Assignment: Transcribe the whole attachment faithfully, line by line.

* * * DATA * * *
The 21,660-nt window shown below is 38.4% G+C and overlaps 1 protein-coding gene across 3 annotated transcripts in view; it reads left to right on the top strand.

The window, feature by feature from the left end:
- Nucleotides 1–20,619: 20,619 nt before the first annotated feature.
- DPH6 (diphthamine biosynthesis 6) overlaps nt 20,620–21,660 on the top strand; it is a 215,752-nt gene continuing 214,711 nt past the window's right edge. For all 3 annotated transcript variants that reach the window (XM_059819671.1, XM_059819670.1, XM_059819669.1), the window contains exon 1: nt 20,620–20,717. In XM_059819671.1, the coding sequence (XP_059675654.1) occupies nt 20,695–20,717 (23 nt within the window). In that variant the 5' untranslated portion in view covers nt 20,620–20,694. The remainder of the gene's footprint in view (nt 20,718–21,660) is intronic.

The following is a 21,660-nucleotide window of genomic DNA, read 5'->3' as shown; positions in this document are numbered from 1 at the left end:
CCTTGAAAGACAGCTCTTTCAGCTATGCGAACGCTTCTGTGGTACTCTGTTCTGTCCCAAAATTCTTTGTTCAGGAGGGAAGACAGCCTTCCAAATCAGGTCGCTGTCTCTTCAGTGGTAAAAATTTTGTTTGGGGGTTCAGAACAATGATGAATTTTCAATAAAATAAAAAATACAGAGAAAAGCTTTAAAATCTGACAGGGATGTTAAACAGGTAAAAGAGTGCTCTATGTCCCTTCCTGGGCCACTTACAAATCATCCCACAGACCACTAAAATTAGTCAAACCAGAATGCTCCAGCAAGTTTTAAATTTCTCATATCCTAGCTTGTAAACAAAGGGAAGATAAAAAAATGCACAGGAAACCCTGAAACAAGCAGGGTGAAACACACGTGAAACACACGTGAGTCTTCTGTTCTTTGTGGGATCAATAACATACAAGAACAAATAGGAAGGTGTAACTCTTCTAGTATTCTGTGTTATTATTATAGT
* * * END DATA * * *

The 21,660-nt window shown below is 38.4% G+C and overlaps 1 protein-coding gene across 3 annotated transcripts in view; it reads left to right on the top strand.

The window, feature by feature from the left end:
- Nucleotides 1–20,619: 20,619 nt before the first annotated feature.
- DPH6 (diphthamine biosynthesis 6) overlaps nt 20,620–21,660 on the top strand; it is a 215,752-nt gene continuing 214,711 nt past the window's right edge. For all 3 annotated transcript variants that reach the window (XM_059819671.1, XM_059819670.1, XM_059819669.1), the window contains exon 1: nt 20,620–20,717. In XM_059819671.1, the coding sequence (XP_059675654.1) occupies nt 20,695–20,717 (23 nt within the window). In that variant the 5' untranslated portion in view covers nt 20,620–20,694. The remainder of the gene's footprint in view (nt 20,718–21,660) is intronic.

The following is a 21,660-nucleotide window of genomic DNA, read 5'->3' as shown; positions in this document are numbered from 1 at the left end:
CCTTGAAAGACAGCTCTTTCAGCTATGCGAACGCTTCTGTGGTACTCTGTTCTGTCCCAAAATTCTTTGTTCAGGAGGGAAGACAGCCTTCCAAATCAGGTCGCTGTCTCTTCAGTGGTAAAAATTTTGTTTGGGGGTTCAGAACAATGATGAATTTTCAATAAAATAAAAAATACAGAGAAAAGCTTTAAAATCTGACAGGGATGTTAAACAGGTAAAAGAGTGCTCTATGTCCCTTCCTGGGCCACTTACAAATCATCCCACAGACCACTAAAATTAGTCAAACCAGAATGCTCCAGCAAGTTTTAAATTTCTCATATCCTAGCTTGTAAACAAAGGGAAGATAAAAAAATGCACAGGAAACCCTGAAACAAGCAGGGTGAAACACACGTGAAACACACGTGAGTCTTCTGTTCTTTGTGGGATCAATAACATACAAGAACAAATAGGAAGGTGTAACTCTTCTAGTATTCTGTGTTATTATTATAGT